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  Doug Bussey sent me some pictures of his Dumas Mister Darby.  Doug states that, "When I take my Mister Darby out, it's a 2 to 3 hour cruise.   The noodles are around the tow rope to keep it out of the propellers.   They've paid for themselves in saving drive couplings."   
  Doug has included such added such features as a  separate control of mast light, running lights, starboard red mast lights, center white mast lights, port white mast lights, siren, horn and flashing red light over the tow line. The tug can pull an inflatable raft with no problem.  It cruises at about 1/4 to 1/3 throttle so the speed controls do not overheat and gives an actual speed of 1-2 mph.   Doug has spent about 50 hours over the past years cursing around the downtown lake in the picture.

   (Click on thumbnails to view larger pictures)

Doug uses a 35 AH gel cell for all power and to ballast the tug.  At full power without a load, the tug just about starts to plane.  The rear wave is higher than the stern of the tug.

  His Mister Darby uses 2 MAC 7117 speed controls connected to 2 900 size motors with MAC gearboxes with 3 to 1 reduction.  Doug is using modified Dumas couplings because the motor torque is strong enough to sheer the drive dogs in seconds.  Doug had to drill the sheered drive dogs and insert 1/16 in brass rods in for the pins.  He found that this raises havoc  with the couplings so he had to place a 2 inch piece of plastic hosing over the couplings and drive dogs and secure it with crazy glue.  This usually lasts 5 - 10 hours running.  (Model Marina note: I recommend he get some u joints from
Harbor Models.)

  Doug has a MCD Switch 16 on an Airtronics Vanguard surface radio to control the options.   Doug is now only using 8 of the 16 available channels so far. The right vertical stick has been changed with parts from Airtronics to be a throttle stick also.

The old guy, the Darby and a toy tug.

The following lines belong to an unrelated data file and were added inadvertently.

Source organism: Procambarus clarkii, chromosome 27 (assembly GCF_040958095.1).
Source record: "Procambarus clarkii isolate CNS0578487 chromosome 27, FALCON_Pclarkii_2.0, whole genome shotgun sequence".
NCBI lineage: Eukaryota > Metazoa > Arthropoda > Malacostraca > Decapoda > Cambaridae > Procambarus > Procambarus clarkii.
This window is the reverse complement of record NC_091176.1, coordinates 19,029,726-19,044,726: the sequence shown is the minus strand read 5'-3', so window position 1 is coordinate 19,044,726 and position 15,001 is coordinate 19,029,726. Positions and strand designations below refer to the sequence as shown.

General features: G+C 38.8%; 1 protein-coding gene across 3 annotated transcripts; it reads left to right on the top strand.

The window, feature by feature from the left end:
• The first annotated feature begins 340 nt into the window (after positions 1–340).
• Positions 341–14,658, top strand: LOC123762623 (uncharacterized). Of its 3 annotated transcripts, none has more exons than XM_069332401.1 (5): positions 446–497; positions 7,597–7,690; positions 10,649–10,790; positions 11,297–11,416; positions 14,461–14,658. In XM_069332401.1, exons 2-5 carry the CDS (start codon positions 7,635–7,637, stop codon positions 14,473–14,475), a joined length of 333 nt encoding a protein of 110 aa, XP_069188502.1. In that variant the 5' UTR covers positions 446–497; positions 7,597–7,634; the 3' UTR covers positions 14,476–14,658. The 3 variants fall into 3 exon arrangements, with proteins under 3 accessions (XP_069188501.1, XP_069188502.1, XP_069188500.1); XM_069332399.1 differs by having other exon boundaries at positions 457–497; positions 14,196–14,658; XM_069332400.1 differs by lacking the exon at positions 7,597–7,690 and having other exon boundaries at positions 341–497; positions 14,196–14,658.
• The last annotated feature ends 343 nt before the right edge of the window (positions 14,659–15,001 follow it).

A picture of Doug running his Mister Darby.

Captain Doug & crew 014
This is the Darby ready to tow the inflatable.

Rear view of the Darby
This shows the hatch cover from Robbe used on their sub.   Makes a nice finger hole to pull the decking away for access to the drives and rudder.

Close view of the Port motor and drive.
Doug states that he is cheap by saying that.. "I use 'Bondo' to make motor mounts and to mount the motors".  (I have used Bondo two part epoxy putty to mount motors... work well)  The wood in the background is the battery box.  Doug uses a 35 amp hour gel cell that gives him about 2 hours of constant cruising at 1- 2
mph or longer.

Motors and gear boxes
This picture also shows the bag of lead shot for ballasting the rear of the boat. Bag of shot weights about a kilo, 2.2 lb..

The Robbe search light
This picture shows a Robbe search light converted to white LED.  Both are run off the 12 volt system with current limiting resistors in series through the Switch 16.

21 channel radio
This shows an Airtronics Vanguard 600 converted to 21 channels. One of the proportional channels (flaps) was wired into the MCD Switch 16. This gives me 5 + 16 channels.  The 16 on/off channels can be either toggle or momentary.  The lights are set to toggle and one push of the button turns on that light.  The next push turns it off.  The horn and siren are momentary.  Each channel is good for about 2 amps but I don't go that high. There is a simple calibration procedure to align the channels.

The Cabin shot
This is just a nice shot of the front deck and cabin of this Mister Darby.

Darby Mast lights
This is a shot showing the port running light, top mast light and the three columns of lights on the mast.  There are two lights out because Doug is now having too much fun cruising to rewire the mast.  Actually Doug tells me that the wires are shorted out and burnt up. The mast is brass tubing drilled to allow the 16 volt model train lights (from ebay) wires to run down inside the mast. Doug dropped the Darby when it was water ready (65 lb.) about three feet onto cement and broke a few things.  The biggest loss was the small motor that turned the radar antenna.  Doug tells me that he lost a tiny brush from the motor.  (Don't feels so bad Doug, my Darby was a complete loss...  I talked to Dave at Harbor Models and he can provide me a replacement hull and other needed items.. Thanks to Dave, I have a source of replacement parts when I'm ready for this rebuild my Darby, but not quite yet.)

One motor full power
This is a shot of only the right motor at full power.  I had just sheared the drive dogs on the port motor.  Note the prop wash from the starboard motor.

Both motors, full power.
What an over powered Darby looks like under full power.  Doug can't keep it up over a minute or the ESCs shut down from overheat.

Nice sunset shot
Just that.  Tug looks really good on the water.

Last year's picture
Just a low starboard shot of the Mister Darby.

Mister  Darby at cruise
This shows the Darby at about 1/3 to 1/2 throttle.

 Doug sent me more pictures of his models:

  If you have any questions or tips you may need,  you can email Doug at:


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